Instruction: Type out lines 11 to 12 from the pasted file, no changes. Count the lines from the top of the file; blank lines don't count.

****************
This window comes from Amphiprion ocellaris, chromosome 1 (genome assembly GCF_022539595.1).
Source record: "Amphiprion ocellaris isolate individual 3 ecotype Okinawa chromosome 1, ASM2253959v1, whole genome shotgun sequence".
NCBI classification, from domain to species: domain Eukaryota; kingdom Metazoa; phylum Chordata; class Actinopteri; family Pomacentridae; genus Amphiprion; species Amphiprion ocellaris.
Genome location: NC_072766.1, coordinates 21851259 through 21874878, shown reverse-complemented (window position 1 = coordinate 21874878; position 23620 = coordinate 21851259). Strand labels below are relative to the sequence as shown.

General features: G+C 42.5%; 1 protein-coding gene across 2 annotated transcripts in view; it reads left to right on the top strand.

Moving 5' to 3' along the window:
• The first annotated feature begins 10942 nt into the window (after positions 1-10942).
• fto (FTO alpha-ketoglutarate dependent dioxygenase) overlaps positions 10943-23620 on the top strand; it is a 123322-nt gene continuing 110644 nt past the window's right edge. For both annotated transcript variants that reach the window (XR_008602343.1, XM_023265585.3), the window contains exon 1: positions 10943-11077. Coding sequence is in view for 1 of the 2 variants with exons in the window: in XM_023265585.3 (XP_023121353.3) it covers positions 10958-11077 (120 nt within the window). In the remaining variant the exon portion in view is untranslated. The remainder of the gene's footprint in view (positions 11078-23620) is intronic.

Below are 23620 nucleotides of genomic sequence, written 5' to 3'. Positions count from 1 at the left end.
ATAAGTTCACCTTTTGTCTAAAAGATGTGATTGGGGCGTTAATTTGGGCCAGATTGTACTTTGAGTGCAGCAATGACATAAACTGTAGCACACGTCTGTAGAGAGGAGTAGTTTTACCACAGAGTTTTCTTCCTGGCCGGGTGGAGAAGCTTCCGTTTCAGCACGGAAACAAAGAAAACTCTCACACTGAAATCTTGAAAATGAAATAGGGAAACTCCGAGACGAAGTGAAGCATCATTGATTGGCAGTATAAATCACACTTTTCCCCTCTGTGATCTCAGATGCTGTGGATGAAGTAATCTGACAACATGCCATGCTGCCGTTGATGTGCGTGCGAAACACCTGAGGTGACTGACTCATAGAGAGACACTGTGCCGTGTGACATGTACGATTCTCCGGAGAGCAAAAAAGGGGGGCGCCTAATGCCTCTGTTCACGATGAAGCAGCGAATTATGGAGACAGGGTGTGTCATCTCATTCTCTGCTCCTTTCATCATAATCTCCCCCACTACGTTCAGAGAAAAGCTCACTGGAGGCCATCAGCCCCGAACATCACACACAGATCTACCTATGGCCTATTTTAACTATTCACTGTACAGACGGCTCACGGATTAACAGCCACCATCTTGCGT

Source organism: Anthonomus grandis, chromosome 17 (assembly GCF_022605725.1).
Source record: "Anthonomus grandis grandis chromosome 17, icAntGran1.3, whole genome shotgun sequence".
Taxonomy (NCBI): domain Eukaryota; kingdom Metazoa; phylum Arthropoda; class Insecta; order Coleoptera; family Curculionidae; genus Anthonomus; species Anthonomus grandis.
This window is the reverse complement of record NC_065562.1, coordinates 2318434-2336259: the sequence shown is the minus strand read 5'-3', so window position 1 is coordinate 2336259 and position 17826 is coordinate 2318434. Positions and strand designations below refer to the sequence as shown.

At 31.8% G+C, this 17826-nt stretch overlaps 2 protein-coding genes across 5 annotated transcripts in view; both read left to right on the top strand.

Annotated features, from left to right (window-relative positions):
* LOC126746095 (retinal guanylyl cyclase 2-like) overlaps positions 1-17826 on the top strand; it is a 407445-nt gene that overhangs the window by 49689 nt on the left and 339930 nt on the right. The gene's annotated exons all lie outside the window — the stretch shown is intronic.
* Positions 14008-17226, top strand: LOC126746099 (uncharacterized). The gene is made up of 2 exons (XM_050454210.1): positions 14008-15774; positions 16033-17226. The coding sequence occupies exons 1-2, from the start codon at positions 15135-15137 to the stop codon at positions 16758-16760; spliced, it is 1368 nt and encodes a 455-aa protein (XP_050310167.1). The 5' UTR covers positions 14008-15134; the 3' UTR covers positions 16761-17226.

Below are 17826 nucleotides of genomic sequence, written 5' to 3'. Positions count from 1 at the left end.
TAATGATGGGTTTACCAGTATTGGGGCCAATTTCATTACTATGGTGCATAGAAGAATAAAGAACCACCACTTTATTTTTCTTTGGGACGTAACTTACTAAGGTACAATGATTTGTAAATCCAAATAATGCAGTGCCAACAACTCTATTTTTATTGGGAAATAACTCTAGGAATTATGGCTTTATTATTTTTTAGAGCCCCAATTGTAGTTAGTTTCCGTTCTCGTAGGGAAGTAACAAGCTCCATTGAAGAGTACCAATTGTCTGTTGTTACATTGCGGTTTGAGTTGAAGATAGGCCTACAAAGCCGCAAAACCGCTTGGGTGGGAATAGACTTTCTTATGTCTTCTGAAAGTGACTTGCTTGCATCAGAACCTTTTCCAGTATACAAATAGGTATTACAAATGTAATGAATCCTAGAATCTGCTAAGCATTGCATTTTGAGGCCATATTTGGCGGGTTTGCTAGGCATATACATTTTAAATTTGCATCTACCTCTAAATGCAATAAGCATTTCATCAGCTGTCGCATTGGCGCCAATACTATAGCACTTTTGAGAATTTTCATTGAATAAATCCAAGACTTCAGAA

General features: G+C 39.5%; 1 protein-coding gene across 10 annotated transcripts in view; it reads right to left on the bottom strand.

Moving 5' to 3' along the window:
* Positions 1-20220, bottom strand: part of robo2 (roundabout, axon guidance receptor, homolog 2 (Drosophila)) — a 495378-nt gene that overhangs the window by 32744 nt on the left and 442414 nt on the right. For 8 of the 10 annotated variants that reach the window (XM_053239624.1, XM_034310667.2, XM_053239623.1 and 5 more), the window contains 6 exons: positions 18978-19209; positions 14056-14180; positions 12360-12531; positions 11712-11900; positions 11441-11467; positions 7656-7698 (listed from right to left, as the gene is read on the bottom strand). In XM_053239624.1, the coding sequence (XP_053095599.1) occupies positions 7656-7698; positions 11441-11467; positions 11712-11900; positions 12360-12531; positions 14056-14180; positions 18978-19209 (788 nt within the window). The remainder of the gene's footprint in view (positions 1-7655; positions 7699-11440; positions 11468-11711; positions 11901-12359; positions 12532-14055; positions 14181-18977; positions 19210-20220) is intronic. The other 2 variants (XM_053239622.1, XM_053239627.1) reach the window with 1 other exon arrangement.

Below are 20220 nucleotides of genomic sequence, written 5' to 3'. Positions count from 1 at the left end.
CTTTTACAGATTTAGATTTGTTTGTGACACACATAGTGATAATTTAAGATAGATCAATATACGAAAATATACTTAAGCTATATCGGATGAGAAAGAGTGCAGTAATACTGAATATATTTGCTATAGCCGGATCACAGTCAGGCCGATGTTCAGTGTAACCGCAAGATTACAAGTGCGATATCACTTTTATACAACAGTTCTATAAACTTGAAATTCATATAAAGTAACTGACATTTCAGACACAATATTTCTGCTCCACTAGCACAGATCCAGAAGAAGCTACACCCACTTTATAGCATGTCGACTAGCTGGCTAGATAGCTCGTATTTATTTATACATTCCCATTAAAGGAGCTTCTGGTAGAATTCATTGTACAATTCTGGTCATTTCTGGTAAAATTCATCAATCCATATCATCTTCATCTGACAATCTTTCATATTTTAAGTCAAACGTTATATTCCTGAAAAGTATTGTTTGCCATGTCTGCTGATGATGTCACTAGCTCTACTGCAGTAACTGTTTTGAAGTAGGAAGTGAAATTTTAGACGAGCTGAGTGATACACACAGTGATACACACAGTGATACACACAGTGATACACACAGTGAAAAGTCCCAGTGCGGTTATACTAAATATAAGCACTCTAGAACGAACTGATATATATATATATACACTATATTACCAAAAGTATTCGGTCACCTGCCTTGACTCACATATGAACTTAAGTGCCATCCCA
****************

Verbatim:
Source organism: Anthonomus grandis, chromosome 17 (assembly GCF_022605725.1).
Source record: "Anthonomus grandis grandis chromosome 17, icAntGran1.3, whole genome shotgun sequence".